Preparations for the 2020 census include a push from the U.S. Census Bureau to hire more than half a million workers nationwide. The bureau has tens of thousands of positions in Arizona alone, according to Southern Arizona partnership coordinator Tammy Parise. Parise discussed job opportunities and what residents should expect when surveying begins.
“For the first time in history we have multiple options for response. And we will go online for the first time. Or another option is by telephone response, where the household will call the bureau as opposed to us calling back to the households,” Parise said. “And ultimately, for those who still prefer the paper questionnaire, that will still be available as well.”
The U.S. Census Bureau wants to hire 57,000 temporary employees to help conduct the census. Hourly pay ranges from $13 to $19.50, depending on the county, according to Parise. She said the application process takes about half an hour and can be done online here.
Data collected by the U.S. Census Bureau and other agencies can indicate the well-being of a community. In Southern Arizona, an online research project known as the MAP Dashboard makes similar findings. The University of Arizona Eller College of Management launched the project in late 2014, and it tracks 36 socioeconomic indicators that the public can view. Senior research economist Jennifer Pullen explained what the information tells us about the Tucson metro’s economy.
“The data has shown that Tucson has been improving, especially since the Great Recession,” Pullen said. “Another thing the MAP really pointed out for the Tucson region compared to some of the other regions around the western U.S. was just how hard hit the Tucson metropolitan area was by the Great Recession.”
You can view the MAP Dashboard here.
As major U.S. wireless carriers gradually roll out 5G — the next generation in cellular technology that will carry faster speeds — they’re giving existing 4G networks a boost in Tucson with the introduction of more small cell poles across the city.
The poles are designed to enhance broadband coverage in high-demand areas. Tucson has about 70 small cell poles but providers want to install hundreds more.
“We have over 200 permits that have been submitted as of now to construct more throughout the city limits,” said Erica Frazelle, a spokesperson for the city’s Transportation Department.
The department reviews applications and gives providers permission to work in the public right of way. Once the city grants a permit, providers have 90 days to complete construction. Afterward, the city owns the pole, according to Frazelle. She said the city began receiving more applications a few years ago shortly after a new state law significantly lowered maintenance fees for providers from upwards of $3,000 to $100 a year.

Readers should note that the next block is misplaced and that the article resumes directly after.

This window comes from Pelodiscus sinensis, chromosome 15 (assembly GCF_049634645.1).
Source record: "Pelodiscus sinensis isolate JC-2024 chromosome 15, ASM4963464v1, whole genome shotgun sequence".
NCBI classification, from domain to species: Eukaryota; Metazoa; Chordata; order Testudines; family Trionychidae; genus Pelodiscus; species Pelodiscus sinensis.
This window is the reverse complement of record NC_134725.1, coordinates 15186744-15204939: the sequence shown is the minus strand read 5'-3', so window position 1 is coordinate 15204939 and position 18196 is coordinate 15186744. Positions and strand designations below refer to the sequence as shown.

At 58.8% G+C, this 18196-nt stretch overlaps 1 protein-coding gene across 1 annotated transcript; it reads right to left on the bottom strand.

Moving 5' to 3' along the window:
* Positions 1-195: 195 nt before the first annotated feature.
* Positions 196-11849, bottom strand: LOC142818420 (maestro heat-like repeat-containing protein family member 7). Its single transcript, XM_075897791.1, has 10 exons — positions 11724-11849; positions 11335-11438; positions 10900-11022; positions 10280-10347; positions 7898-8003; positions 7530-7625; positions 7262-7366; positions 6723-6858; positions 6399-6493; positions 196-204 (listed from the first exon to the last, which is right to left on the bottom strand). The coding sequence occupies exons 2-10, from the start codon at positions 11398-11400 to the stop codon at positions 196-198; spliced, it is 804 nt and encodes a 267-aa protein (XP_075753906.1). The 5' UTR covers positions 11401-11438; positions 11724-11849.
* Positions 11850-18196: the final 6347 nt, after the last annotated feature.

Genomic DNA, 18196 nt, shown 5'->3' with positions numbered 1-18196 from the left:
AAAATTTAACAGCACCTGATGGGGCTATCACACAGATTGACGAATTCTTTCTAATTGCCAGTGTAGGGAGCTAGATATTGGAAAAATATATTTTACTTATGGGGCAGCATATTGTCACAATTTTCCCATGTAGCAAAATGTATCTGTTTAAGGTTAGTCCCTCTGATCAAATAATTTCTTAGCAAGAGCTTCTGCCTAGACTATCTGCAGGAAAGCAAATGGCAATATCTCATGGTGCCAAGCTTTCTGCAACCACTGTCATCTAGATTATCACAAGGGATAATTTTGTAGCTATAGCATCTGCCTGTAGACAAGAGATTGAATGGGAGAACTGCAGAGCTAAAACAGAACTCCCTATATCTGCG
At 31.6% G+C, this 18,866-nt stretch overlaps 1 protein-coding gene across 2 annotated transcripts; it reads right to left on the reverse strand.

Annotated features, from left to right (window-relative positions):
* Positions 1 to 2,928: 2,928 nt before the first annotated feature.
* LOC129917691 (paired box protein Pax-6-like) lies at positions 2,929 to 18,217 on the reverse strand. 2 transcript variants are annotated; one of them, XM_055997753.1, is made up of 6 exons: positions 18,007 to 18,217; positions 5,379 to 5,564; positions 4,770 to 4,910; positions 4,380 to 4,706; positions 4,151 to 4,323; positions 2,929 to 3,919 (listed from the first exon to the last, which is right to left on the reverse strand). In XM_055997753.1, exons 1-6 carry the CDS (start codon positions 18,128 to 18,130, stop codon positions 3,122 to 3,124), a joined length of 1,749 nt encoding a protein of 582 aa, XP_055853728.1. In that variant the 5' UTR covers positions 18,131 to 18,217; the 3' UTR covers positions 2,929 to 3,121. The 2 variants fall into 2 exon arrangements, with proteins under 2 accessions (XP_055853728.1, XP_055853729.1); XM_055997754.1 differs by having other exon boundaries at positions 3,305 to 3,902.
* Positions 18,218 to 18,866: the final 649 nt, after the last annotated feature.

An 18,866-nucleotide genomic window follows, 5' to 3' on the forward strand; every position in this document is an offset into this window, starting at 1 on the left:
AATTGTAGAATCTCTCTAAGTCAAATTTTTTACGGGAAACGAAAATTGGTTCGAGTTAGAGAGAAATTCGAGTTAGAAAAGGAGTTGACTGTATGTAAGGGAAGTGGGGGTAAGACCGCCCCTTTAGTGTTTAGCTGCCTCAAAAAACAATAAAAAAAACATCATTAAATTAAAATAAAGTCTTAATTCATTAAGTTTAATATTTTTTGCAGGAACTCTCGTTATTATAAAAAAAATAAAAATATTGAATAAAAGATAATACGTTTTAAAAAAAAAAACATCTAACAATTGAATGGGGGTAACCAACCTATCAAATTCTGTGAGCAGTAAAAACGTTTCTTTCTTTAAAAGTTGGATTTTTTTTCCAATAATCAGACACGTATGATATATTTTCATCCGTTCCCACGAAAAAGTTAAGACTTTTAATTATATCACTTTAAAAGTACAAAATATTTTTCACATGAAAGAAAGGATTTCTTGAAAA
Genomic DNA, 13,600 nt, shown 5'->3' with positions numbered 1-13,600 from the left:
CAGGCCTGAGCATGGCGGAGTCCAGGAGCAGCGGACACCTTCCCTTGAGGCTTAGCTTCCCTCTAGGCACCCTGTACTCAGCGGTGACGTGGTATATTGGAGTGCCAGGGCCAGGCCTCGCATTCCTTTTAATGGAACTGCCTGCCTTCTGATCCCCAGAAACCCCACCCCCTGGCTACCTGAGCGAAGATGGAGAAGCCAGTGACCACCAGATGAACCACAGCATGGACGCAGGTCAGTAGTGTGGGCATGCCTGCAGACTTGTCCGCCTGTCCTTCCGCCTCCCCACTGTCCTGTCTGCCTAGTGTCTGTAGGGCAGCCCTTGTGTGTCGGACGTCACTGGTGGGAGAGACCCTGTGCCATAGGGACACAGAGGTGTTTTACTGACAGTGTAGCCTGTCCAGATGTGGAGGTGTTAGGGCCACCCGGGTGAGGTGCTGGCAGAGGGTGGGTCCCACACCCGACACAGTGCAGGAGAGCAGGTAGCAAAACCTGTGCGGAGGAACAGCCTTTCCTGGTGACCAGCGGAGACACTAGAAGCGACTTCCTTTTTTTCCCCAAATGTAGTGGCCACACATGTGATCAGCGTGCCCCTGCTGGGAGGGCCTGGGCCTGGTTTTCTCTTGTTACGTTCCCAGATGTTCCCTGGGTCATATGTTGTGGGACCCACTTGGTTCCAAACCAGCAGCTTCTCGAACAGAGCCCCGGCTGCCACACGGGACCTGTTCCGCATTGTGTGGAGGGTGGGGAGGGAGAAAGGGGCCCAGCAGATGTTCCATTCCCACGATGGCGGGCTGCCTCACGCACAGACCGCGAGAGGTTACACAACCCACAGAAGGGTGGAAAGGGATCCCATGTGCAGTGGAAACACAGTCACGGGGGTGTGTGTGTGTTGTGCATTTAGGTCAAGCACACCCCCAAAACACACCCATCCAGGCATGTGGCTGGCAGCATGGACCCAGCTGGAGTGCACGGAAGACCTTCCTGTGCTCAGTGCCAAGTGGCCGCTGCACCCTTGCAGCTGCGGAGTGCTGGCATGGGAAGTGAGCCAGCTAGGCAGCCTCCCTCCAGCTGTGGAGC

Most poles are located downtown and around the University of Arizona, but dozens more are permitted to go up in midtown and on the south side.
“I think we’re all into having fast internet. Everything we do is internet based, so having that ability and having these poles so close to where you are is a positive,” Frazelle said.
Frazelle added that poles installed by Verizon are equipped with technology that can support 5G. In a statement, Verizon said it has not announced 5G plans for Tucson, but in August the company began offering 5G service in parts of Phoenix, along with Sprint.
Phoenix became the first city in Arizona to begin receiving 5G service earlier this year. Major carriers only offer 5G service in a few dozen cities nationwide, but that’s expected to increase over the next few years. Arizona 360 learned more about 5G’s significance from Ravi Tandon, an assistant professor in the University of Arizona College of Engineering.
As Arizona takes steps to improve access broadband, it’s looking at shortfalls in service in rural areas and tribal lands. According to the state’s 2018 Broadband Strategic Plan, 95% of the tribal land population have either unserved or underserved telecommunications capabilities. As a result, many rely on what’s known as a community anchor institution such as schools, libraries and other facilities that support the community.
On the Tohono O’odham Nation in Sells, the Tohono O’odham Community College serves that role. Lorraine Rivera traveled to Sells to learn more about the ongoing need for faster internet speeds from the college’s dean of sustainability, Mario Montes-Helu, and IT technician Shawn Nez, who also grew up on the nation.
The college has a National Science Foundation grant to improve cyberinfrastructure in order to support STEM research and education on campus. TOCC is also part of an IT consortium with other tribal colleges in New Mexico and Arizona. They are exploring different technologies that can help decrease the “homework gap,” which refers to the obstacles students experience when they try to complete homework without reliable internet access.
In a few weeks, Tucson will tally the ballots in its election and learn who its next mayor will be. In his final weeks in that office, Mayor Jonathan Rothschild sat down with Christopher Conover to reflect on his last two terms.
Rothschild said he’s most proud of increasing transparency at City Hall. He said the public had distrust in local government, something he worked to combat by calling on the city manager and department heads to respond to public inquiries they received within 48 hours.
“It doesn’t mean you have to tell the person that you’re going to do what they say, but a lot of times we probably can. And if we can’t, let’s just tell them why we can’t,” Rothschild said. “So that sort of built a new communication with our constituency.”